Earl of Bute

Previous page: Lansdowne House

Lansdowne House which, with its grounds, occupies the whole of the south side of the square - was started in the middle of the eighteenth century by the Earl of Bute, from designs by Robert Adam.

It is known, as Wraxall phrased it, that this magnificent residence "exposed him to very malignant comments respecting the means by which he had reared so expensive a pile," while political scandal at the time asserted that Lansdowne House was built by one Peace (Lord Bute's in 1762) and paid for by another (Lord Shelburne's in 1783).

It was not, however, until 1765 that Lord Bute sold the place in an unfinished condition to the Earl of Shelburne for 22,500, although as it then stood it is thought to have cost him some thousands more.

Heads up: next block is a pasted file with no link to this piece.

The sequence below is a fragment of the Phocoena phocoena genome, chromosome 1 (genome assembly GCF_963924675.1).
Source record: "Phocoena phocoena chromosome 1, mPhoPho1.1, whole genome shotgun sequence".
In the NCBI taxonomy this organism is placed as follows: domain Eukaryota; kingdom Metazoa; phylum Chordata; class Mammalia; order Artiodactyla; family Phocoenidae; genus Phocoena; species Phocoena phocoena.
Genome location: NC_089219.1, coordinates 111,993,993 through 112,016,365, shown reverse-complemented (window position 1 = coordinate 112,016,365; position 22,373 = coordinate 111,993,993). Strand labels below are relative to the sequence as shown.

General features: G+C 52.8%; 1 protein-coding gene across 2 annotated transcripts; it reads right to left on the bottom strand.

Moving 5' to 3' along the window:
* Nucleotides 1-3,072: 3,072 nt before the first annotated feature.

Lord Shelburne, the "Malagrida" of Junius and the "Jesuit of Berkeley Square" of George III, would appear to have been contemplating the purchase of a house, or a site on which to build one, some years previously, as C. J. Fox wrote to him on 29th June 1761, talking of retiring from public life:

"I see you have ordered Adam to look out for space to build a hotel upon. The late Lord Leicester and the late Lord Digby were about a fine piece of ground for that purpose, still to be had, the garden of which, or the court before which, may extend all along the bottom of Devonshire garden, though no house must be built there; the house must be where some old paltry stables stand at the lower end of Bolton Row."

However, this site was secured by Lord Bute before Lord Shelburne could make up his mind to take Fox's advice. The current position of Lansdowne House - not facing Berkeley Square as might be expected - is therefore accounted for by the restrictions mentioned by Fox restrictions undoubtedly made when Lady Berkeley of Stratton originally developed the estate.

Next page: Lord Shelburne